Depression - Is Your Loved One Depressed?

Is your loved one suffering from Depression? Consider the following characteristics of Depression:

D = Decrease in energy levels

E = Evidence of weight loss or weight gain resulting from a change in appetite

P = Persistent sadness, anxiety or moods that appear empty

R = Recurrent thoughts of death or suicide

E - Elevated irritability

S = Symptoms such as headaches or stomach problems that do not respond to treatment

S = Sleep problems

I = Interest in activities that were once pleasurable has vanished

O = Ongoing feelings of hopelessness or pessimism

N = No explanation for feelings of guilt and worthlessness

Have you been left feeling helpless because you suspect your loved one is in a depressed state and you are unsure what to do or how to help? Your support and especially your patience with your loved one is crucial. Supporting your loved one does not mean serving them meals in bed all day because they refuse to get up or buying into their feelings of worthlessness.

The following are some helpful suggestions:

  1. Listen and be patient. Don't interrupt or try to give advice;
  2. Give them lots of reassurance. Tell them you love them, care about them and you are there to help;
  3. Small tasks can be unbearable to a depressed person. Assist your loved one with laundry or make a trip to the grocery store for them or prepare a meal;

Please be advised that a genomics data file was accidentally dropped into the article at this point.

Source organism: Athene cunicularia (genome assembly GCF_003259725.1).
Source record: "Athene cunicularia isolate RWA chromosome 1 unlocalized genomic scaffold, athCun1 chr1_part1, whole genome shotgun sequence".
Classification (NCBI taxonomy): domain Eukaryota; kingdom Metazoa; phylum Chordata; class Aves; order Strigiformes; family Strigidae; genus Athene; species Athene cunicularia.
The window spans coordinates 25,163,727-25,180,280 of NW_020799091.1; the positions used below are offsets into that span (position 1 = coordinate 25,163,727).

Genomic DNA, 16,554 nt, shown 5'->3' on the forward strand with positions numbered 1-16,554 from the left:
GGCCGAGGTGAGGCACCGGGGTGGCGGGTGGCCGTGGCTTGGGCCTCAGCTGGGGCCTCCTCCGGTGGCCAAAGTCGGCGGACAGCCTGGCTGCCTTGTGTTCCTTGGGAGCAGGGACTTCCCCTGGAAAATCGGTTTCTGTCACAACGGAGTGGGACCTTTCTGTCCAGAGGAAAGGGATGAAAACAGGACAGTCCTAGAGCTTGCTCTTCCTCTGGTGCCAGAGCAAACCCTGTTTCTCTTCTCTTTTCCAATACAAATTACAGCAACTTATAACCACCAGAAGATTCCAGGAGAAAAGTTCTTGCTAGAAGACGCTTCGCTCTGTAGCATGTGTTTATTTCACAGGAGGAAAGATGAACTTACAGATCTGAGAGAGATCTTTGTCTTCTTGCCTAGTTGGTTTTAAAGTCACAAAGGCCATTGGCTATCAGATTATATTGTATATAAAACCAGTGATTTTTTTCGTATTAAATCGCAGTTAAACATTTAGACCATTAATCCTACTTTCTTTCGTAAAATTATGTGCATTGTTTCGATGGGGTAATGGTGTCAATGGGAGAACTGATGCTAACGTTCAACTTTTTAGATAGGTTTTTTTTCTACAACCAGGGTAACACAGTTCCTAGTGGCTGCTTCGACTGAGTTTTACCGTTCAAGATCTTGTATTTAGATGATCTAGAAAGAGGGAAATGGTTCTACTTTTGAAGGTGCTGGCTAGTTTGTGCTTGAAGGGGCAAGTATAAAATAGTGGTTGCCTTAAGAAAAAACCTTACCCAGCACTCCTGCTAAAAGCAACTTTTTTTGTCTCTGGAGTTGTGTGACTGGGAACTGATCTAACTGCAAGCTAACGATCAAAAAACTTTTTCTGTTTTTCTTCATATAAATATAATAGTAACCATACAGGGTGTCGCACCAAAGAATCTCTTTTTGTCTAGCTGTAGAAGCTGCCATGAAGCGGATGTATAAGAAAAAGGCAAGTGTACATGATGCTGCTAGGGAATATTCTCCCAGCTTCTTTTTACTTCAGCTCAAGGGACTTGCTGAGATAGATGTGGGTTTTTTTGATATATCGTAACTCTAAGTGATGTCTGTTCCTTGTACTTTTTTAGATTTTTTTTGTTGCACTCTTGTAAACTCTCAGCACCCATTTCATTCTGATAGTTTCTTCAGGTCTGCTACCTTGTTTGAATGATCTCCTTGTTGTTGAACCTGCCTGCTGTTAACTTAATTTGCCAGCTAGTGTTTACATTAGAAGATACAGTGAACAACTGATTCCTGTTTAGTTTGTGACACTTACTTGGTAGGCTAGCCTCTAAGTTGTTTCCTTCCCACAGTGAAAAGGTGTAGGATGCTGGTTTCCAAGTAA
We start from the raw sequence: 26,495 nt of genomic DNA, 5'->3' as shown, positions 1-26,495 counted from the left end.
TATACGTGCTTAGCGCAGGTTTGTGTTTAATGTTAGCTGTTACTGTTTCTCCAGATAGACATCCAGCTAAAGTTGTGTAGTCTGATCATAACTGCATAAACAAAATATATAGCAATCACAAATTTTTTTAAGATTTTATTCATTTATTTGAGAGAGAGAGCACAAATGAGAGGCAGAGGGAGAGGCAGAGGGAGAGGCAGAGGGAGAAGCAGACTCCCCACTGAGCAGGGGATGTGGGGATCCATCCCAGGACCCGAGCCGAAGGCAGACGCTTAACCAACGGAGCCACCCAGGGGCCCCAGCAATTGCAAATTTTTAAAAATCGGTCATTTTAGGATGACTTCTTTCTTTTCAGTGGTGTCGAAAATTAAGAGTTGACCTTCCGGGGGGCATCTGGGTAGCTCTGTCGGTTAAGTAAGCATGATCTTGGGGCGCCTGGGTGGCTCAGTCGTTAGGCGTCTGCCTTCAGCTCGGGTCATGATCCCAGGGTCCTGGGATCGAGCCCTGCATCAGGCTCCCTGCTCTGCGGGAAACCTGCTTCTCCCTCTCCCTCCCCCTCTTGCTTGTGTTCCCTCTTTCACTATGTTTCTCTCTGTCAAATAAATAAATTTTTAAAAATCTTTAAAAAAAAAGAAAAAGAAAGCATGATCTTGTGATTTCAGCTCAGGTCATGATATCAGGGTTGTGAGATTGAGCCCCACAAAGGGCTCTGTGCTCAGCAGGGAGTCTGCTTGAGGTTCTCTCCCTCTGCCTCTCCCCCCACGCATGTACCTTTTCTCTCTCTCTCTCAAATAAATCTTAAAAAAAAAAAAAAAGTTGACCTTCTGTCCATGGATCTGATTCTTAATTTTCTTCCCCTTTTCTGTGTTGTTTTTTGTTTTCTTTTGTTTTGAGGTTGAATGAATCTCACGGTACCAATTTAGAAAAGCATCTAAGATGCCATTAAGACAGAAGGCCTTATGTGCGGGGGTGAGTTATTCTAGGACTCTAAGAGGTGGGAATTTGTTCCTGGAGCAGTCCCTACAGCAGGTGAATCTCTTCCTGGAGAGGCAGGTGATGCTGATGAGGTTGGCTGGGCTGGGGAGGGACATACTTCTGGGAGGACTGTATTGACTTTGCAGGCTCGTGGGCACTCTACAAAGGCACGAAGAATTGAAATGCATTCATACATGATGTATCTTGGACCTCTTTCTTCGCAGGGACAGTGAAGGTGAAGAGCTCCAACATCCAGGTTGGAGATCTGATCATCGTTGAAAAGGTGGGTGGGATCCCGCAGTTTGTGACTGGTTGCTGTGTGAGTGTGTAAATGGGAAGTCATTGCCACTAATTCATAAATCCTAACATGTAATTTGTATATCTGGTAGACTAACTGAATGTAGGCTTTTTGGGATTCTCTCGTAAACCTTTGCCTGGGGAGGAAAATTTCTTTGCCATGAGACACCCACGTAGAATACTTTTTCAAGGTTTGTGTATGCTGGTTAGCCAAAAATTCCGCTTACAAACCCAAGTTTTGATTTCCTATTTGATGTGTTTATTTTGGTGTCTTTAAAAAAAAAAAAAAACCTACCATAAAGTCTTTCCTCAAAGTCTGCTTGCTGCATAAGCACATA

4. Help your loved one stick to appointments and commitments

While you are helping your loved one cope with this affliction it is imperative that you take care of yourself and your own emotions. Remember, you are not responsible for your loved one's depression. Do not become overprotective while you are trying to be supportive. Take mental health breaks for yourself by watching a favourite TV program or enjoying a cup of tea. Be sure you have your own safe place to express your emotions. You can become frustrated, worn out and stressed so it's important to have a support group or therapist to talk with. Be sure you are not ignoring your own needs and be kind to yourself as well as your loved one.

You cannot become a counsellor to your loved one. You should avoid agreeing with negativity or pessimistic thinking or trying to provide advice. Simply encourage your loved one to seek professional help and continue to let them know you care. It is easy to sound as though you are making light of the problem so try to avoid phrases such as "cheer up", "Stop feeling so sorry for yourself" or "Why can't you just snap out of it?"

If there is any talk of suicide you must get help immediately. Go straight to their Therapist or Doctor or straight to the emergency department at the hospital if your loved one is threatening to commit suicide.

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